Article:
3-Week Series: Double Blessing


Summary: Jacob


In the movie "Back to the Future," Marty McFly, the character played by Michael J. Fox, paid a visit to his mad scientist friend Dr. Emmett "Doc" Brown, who revealed to him that he had built a car powered by plutonium that could act as a time-machine when the car reaches 88 miles per hour. Unfortunately, Marty also witnessed his friend's shooting death at the hands of Libyan terrorists angry at him for stealing plutonium for the car from them. Fleeing the terrorists in Doc's car, Marty unwittingly sped to 88 miles per hour, transporting him back to his father's era.

To save Doc was not Marty's only concern in past time; his own future existence was also jeopardized when his mother had a crush on him instead of his wimpy father. Just when his mother finally fell in love with the right person -- Marty's dad, Marty left in the same car powered this time by a bolt of lightning, but not before leaving Marty a note to warn him of his death, but the idealistic Doc ripped apart the letter, refusing to interfere into history and change the future. On his return to 1985, Marty watched helplessly the same scene as the terrorists shot Doc to death. But to Marty's relief, Doc was wearing a bulletproof vest, confessing sheepishly he had read the letter after taping it back together.

Jacob had some unfinished business to do. He had to revisit the past to realize the future. So far, God's relationship with Jacob is terribly one-sided. Jacob was the grabber and never the giver, the beneficiary and never the blessing, the receiver and never the reverse. For Jacob to become Israel, he had to confront his past, trace his path and do his part.

What is the right way to view the past? How should Christians regard what has happened to them before -- be it good, bad, or ugly? Why is the past not a potent foe but a potential friend?

Be Thou My Vision

Then God said to Jacob, "Go up to Bethel and settle there, and build an altar there to God, who appeared to you when you were fleeing from your brother Esau." (Gen 35:1)

It's hard to leave a place after 20 years of residence. I should know after deciding to leave United State for Asia after living 21 years abroad. It was not my idea in the first place. A year before we left, my wife implored me to go with her to her native Hong Kong. She was homesick, missing her sisters terribly and desiring to teach Chinese for a change after teaching in an American university for seven years. I had gained much experience over two decades there, from starting an English worship to leading a bilingual English-Mandarin congregation and teaching in a local seminary, and from internet ministry (preachchrist.com) to literature ministry, so it was time for her to spread her wings..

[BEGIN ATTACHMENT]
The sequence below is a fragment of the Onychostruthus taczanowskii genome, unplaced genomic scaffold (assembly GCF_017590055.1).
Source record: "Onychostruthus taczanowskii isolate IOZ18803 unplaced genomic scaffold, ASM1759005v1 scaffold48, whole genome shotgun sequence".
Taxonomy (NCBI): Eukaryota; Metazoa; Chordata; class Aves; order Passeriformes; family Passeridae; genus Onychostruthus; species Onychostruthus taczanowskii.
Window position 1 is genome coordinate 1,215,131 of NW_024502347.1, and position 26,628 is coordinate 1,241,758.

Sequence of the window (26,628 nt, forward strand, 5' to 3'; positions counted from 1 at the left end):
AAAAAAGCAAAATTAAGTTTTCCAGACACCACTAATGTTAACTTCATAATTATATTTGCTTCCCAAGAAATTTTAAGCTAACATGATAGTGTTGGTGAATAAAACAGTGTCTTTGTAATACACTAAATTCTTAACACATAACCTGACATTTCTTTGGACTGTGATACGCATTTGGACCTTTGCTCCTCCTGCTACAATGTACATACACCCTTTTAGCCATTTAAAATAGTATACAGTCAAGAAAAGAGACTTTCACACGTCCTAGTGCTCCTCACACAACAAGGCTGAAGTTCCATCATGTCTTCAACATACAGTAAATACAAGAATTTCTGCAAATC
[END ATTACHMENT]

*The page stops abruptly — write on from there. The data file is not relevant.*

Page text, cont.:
Informing my church was the harder part after 10 years there, but I did not want the church to be in the dark while I was applying for ministries elsewhere. When I told the vice-chair (the pastor was the chair) I was resigning, he was shocked and answered, "I don't know what to say."

Much as my wife wanted to return to Hong Kong, she prayed for me to find a ministry before she got a job, but finding a ministry in Hong Kong was harder than I thought because serving as a pastor in a local church was not an option since I was not native. Less than six months before we left I received an offer to teach in a seminary. My wife's confirmation of a job was more tenuous. Less than a month before our departure my wife finally received a solid offer.

Jacob spent twenty long years away from home - in Haran (Gen 31:38), when his mother sent him away to escape his angry brother intent on killing him (Gen 27:42-45). His vow is worth examining once again because Jacob never vowed to reside in Bethel; he only vowed to acknowledge the Lord as his God in word and deed, the latter to be fulfilled in Bethel. Back to Genesis 28:20-22: "Then Jacob made a vow, saying, "If God will be with me and will watch over me on this journey I am taking and will give me food to eat and clothes to wear so that I return safely to my father's house, then the Lord will be my God and this stone that I have set up as a pillar will be God's house, and of all that you give me I will give you a tenth."

We are not sure if Jacob had forgotten his vow, but he sure delayed fulfilling it and postponed his return, settling instead in Succoth and then Shechem (Gen 33:17-18). Scholars like Allen Ross believed that "his indifference to those vows provided the occasion for Dinah's defilement by Shechem," which occurred in the previous chapter. (Bible Knowledge Commentary "Genesis 35:1") After more than 20 years outside of Bethel, worshipping the Lord in Bethel was an afterthought, out of sight, ought of mind. Jacob had made peace with his father-in-law Laban and with his brother Esau, but he did not make right with God. The difference between the altars of Jacob and his forefathers Abraham (Gen 12:7-8, 13:4, 18, 22:9) and Isaac (Gen 26:25) was that they voluntarily built an altar to the Lord, while Jacob had to be ordered to do so. Sure, he previously built one in Shechem (Gen 33:20) but it was one of convenience, without cost or commitment; it was in his own backyard.

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